Post # 1
I know our wedding is still a ways away (as I’ve mentioned a bajillion times), but we are thinking about invites sooner rather than later because a friend will be doing them for us.
In terms of the accommodations card in the invite suite, I was originally thinking of listing several hotels and phone numbers close to our venue, and letting the guests take care of it themselves. Some friends have asked me if I was blocking rooms, and I honestly don’t think I want to do that, because pretty much everyone coming to the wedding is traveling and will need a room. It’s not a destination wedding for us, but both of our families and most of our friends live elsewhere. I can see the pros of blocking rooms, but honestly, is it really all that necessary?
Post # 3
We’re not going to because we only have a small number of Out of Town guests, but since it looks like you’re having a ton, it’s kind of the polite thing to do. Usually blocking rooms gets people a discounted rate. No one’s going to come after you if you don’t, but it would be nice of you :).
Post # 4
Most hotels offer a complimentary block of rooms that disolves a month before the wedding offering your guests a discounted rate – any rooms that don’t get booked by the cutoff date go back into the general hotel booking at the regular rate. We booked 25 rooms for our wedding and all of them booked up, and then some! May as well try to save your guests a few bucks!
Post # 5
- Wedding: June 2010 - Ceremony - First United Methodist Church; Reception - My parents' house!
it helps, and you also usually get a discount for your guests!
Post # 6
I think it’s helpful when brides block rooms for a few reasons.
1. Blocked rooms often come at a discounted rate.
2. It’s nice for guests to have a recommendation of where to stay. If they’re not familiair with the area they won’t have to do a lot of research to find something that is in a good location and convenient to things they need.
3. It’s nice for guests to stay at the same place because some of the guests may know each other and enjoy staying at the same hotel.
Post # 7
Agree with 7SEVENJ9 and PumpkinSpiceChai 100%. We have a block of rooms reserved for our guests that need them. We got them at a discounted rate. Doesn’t cost us a thing and makes it easier for your guests.
Post # 8
I say only do it if your guest are staying at the same hotel. If you block the rooms now, you may get a cheaper price that what will be available when they go to check in.
Post # 9
We called some of our out of town family to see if they would want to stay at a certain hotel. And we blocked a certain number of rooms. We did this because we live in a very touristy area, and sometimes there are events that come up and literally every hotel room is booked.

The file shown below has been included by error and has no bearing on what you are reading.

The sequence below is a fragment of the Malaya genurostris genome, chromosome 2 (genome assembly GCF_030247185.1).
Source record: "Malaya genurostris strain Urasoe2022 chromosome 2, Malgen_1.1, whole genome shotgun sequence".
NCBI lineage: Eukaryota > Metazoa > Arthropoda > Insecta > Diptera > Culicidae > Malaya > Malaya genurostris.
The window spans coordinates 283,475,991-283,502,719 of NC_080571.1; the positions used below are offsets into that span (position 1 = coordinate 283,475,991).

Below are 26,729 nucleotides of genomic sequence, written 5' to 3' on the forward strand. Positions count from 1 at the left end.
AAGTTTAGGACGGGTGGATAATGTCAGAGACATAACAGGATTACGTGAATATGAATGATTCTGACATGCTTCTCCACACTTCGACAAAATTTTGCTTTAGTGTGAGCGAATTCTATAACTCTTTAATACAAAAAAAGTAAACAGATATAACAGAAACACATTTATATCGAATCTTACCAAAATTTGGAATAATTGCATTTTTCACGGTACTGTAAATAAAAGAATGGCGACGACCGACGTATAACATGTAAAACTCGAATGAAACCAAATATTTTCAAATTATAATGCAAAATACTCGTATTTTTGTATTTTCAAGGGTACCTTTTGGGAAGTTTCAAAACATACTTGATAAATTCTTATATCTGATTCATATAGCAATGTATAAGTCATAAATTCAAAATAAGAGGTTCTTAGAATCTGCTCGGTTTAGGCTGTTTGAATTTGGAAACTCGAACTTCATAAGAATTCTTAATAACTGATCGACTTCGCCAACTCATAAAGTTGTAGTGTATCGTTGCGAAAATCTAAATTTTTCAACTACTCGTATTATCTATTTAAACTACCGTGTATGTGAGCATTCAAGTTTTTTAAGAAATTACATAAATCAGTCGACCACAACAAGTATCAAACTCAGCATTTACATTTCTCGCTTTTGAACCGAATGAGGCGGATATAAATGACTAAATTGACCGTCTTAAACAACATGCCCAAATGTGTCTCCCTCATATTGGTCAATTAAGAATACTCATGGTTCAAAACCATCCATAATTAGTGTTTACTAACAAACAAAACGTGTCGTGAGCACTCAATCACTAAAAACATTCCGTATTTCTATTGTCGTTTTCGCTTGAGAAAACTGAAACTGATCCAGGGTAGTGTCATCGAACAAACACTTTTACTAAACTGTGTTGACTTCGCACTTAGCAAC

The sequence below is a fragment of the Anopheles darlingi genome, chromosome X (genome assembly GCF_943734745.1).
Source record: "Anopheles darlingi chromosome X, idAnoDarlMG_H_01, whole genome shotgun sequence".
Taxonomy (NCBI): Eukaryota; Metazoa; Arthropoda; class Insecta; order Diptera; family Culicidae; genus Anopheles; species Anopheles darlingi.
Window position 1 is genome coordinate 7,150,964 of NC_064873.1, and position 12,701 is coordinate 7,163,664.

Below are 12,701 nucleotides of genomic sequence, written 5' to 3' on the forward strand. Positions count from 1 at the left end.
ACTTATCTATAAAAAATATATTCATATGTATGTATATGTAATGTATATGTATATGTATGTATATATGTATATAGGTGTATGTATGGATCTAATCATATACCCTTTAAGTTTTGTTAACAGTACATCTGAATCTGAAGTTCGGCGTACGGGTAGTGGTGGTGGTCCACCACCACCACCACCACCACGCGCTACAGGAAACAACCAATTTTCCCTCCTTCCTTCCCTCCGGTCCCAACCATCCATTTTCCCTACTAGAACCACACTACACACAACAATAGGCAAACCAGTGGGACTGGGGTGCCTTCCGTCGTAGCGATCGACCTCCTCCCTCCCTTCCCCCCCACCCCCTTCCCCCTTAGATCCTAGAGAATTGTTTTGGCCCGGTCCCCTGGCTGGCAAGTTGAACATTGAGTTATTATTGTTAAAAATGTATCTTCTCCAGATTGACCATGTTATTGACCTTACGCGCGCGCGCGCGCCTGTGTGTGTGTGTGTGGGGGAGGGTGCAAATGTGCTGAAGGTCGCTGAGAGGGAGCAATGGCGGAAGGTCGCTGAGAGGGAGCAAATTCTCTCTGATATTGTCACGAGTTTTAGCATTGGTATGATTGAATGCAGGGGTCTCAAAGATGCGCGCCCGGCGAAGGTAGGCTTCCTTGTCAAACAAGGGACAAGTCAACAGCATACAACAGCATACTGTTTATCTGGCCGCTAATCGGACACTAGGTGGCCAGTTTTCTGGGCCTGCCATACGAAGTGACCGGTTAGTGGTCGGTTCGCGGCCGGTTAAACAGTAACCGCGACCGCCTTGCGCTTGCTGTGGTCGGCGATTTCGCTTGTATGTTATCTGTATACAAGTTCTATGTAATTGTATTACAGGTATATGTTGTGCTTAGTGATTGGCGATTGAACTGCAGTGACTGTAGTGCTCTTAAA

Some things you might want to keep in mind when doing a block of rooms:
Yes you do get a discount, but you typically you are responsible for filling certain percentage by a certain date. (ie we had to fill 85% by next Sept.) If we don’t meet the 85%, we are responsible for the remainder of that amount. This does include anyone who cancels at the last minute. So def. get a feel of how many of your guests would stay there before you sign anything.
Post # 10
- Wedding: June 2010 - Indiana Memorial Union
Most hotels don’t charge for this service, so why not do it? We blocked at two hotels, got a discounted rate, and made sure everyone had a room that needed one. You never know what other events might take place in your city — there was a huge conference in ours, so without the block, guests would’ve been pretty screwed. I booked it a year in advance.
We weren’t charged fees or deposits. If the rooms weren’t booked by 20 days out from the event, they were released.
Post # 11
I agree with the other bees as well, it is so nice for the guests and it can save money. Plus you have a central location if you want to plan any other events like a brunch or saturday outing for your guests.
Post # 12
We are not doing a room block because of how the hotel does it. To open it we needed to hav X amount booked or we paid for the rest 🙁
Post # 13
It depends on how booked up hotels in your area tend to get and how many Out of Town guests you’ll have. If it’s a peak time, hotels could book up and guests might not be able to get a room (or may have to pay more for one) so you’re doing them a favor by reserving a block. It’s also nice to have most of your guests in one place, especially if you have an after-party or gathering the next day.
Make sure you choose a place that doesn’t require that you cover part of the cost of unsold rooms in your block. Other than that, there’s no downside I can see.
Post # 14
We are doing it. Most hotels don’t charge you to block them. You just tell them the number you want to block and they tell you that if guests book by a certain date, they will get a discount. If the rooms aren’t booked by a certain date, they just release them back into the system.
BEWARE!!!! Some hotels will tell you that if you don’t book at least 80% of your rooms or whatever, they can charge you for the unused rooms so make sure you ask about that when calling around.
Post # 15
Almost all of our guests are out of town so we have blocked rooms at 3 hotels. Each hotel is different. We wanted a budget friendly option, a ritzy more upscale option, and then a place that fit somewhere in the middle. Each of these hotels are doing this at no cost to us. If for some reason we don’t use all of the block, we are not penalized. One hotel did insist that we fill a block of 10 before adding any additional rooms to the block. The Sheraton even gave incentives. If we book 20 rooms, then we get a bridal suite the night of the wedding for free!
Post # 16
I would block out rooms. It is simpler for your guest and keeps them all in one location. You can suggest a couple other hotels at different price points if you wish.